The True Story Behind Elton John's Rocket Man

Elton John is one of the most revered and successful musicians of the past 100 years. Known partly for his penchant to don truly outrageous outfits and costumes, John used his flashy stage persona to bring to life some of the most beloved pop and rock songs of the 20th century. From "Tiny Dancer" to "Your Song," John's musical catalog is littered with dozens of well-known pop songs and ballads, the likes of which few other popular musicians have ever been able to emulate.

Among Elton John's many hits is the soft rock triumph, "Rocket Man (I Think It's Going to Be a Long, Long Time)," which was released as the lead single for his 1972 album, Honky Château. Co-written by John and his collaborator Bernie Taupin, "Rocket Man" was a massive hit for John, charting in both the U.K. and the U.S. upon its release. However, many Elton John fans have puzzled for years over the song's unique lyrics, wondering exactly what the song means and what may have inspired it in the first place.

The surprising inspiration for 'Rocket Man'

Released just three years after humans landed on the moon for the first time, "Rocket Man" played with society's ideas of space travel that were floating around at the time. Similar to David Bowie's 1969 hit, "Space Oddity," the song takes listeners into the mind and thoughts of an astronaut — someone who feels disconnected from those on Earth. Fans of the song may be surprised to learn, though, that the core inspiration behind "Rocket Man" is a literary one.

In a 2016 video for Elton John's YouTube Channel, Bernie Taupin revealed that he was actually inspired to write the song by a short story featured in a 1951 book by Ray Bradbury. "People identify it, unfortunately, with David Bowie's 'Space Oddity,' and it actually wasn't inspired by that at all. It was actually inspired by a story by Ray Bradbury, from his book of science fiction short stories called The Illustrated Man," said Taupin. "In that book, there was a story called 'The Rocket Man,' which was about how astronauts in the future would become sort of an everyday job. So I kind of took that idea and ran with that."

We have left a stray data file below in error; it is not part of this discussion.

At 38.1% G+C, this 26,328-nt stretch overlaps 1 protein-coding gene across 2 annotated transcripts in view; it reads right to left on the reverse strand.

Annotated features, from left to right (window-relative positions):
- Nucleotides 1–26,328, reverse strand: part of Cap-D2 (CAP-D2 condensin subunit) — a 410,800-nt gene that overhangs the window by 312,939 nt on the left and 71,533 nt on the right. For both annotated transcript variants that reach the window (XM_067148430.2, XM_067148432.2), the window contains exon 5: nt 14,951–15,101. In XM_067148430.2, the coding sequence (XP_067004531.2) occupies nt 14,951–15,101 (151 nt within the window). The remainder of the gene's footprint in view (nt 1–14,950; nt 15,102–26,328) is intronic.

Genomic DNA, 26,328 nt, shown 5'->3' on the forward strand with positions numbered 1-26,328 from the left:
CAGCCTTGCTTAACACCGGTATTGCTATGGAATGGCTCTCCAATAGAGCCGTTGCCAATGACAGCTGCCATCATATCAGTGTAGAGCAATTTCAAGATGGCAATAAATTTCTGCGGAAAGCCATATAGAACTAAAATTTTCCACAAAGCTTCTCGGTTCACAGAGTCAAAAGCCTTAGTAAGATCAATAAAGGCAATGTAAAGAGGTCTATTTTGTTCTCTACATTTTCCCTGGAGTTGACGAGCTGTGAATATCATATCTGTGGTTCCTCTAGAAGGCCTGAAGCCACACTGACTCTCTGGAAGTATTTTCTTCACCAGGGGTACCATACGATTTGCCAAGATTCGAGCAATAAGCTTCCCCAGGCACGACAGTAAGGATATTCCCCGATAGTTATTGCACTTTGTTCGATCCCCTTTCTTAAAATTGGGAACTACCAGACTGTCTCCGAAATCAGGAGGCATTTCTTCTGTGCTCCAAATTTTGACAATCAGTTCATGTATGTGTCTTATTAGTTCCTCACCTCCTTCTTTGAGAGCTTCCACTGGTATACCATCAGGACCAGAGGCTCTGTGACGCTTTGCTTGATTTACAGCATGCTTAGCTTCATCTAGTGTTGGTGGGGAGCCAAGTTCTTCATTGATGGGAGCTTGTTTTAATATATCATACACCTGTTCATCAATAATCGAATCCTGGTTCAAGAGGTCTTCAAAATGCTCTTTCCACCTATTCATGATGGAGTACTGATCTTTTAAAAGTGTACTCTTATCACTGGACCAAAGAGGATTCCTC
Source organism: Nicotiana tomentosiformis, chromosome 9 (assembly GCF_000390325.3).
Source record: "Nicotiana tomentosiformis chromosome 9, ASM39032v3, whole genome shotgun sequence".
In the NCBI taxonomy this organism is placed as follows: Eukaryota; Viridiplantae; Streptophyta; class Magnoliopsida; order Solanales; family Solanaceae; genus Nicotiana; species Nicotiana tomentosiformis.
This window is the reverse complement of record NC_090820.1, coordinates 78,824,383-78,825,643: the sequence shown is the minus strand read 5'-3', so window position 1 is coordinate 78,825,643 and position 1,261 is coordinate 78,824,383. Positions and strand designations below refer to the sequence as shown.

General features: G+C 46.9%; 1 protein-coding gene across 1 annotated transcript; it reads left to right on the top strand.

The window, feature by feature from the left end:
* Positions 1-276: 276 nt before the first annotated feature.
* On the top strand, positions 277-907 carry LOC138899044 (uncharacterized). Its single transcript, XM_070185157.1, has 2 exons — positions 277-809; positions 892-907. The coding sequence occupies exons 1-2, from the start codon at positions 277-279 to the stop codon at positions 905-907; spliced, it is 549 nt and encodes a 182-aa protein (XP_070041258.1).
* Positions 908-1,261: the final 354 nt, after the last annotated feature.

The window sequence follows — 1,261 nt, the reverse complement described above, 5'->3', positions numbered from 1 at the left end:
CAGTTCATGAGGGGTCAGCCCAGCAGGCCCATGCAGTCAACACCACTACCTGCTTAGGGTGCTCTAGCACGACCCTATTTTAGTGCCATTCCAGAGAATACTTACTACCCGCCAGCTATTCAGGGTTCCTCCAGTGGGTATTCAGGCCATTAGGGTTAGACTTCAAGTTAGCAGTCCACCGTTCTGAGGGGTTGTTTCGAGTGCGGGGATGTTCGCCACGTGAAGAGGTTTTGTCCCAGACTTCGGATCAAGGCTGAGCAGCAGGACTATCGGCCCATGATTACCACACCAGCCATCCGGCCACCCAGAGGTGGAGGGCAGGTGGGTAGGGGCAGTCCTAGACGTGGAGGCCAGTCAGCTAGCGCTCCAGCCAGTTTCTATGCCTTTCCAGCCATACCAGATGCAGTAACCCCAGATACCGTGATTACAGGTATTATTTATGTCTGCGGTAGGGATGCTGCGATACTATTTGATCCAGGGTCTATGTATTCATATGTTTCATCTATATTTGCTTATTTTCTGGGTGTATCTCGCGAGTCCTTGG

The road to 'Rocket Man'

While the key inspiration for "Rocket Man" may have come from the Bradbury novel, the actual words of the song came to Bernie Taupin during a very specific moment in time. Taupin told the New York Post in 2019 that he thought of the entire first stanza for "Rocket Man" ("She packed my bags last night, pre-flight/ Zero hour, 9 a.m./ And I'm gonna be high as a kite by then") while he was on the road one night.

"I was going to visit my parents up in the north of England," said Taupin. "The story was on my mind, and I was in the car, and the whole first part of the song came into my head. That whole stanza was going around and around in my head for two hours until I got to my parents' home, which was in a very rural area, so there was nowhere I could stop on the way and find somewhere I could write it down. So I had to keep it in my head. The minute I got there, I rushed in and wrote it down. And the rest of the song just followed through from there."

Fortunately for both Taupin and Elton John, those lyrics have gone on to become iconic. "Rocket Man" was not only a hit for John at the time of its release but has become one of his most well-known and beloved songs. In fact, the song is so widely well-regarded, that it's generally believed to be one of the best songs ever written — period. In 2010, Rolling Stone even ranked it at No. 245 on its list of the 500 Greatest Songs Ever Written. That's not bad for a song with such unique origins.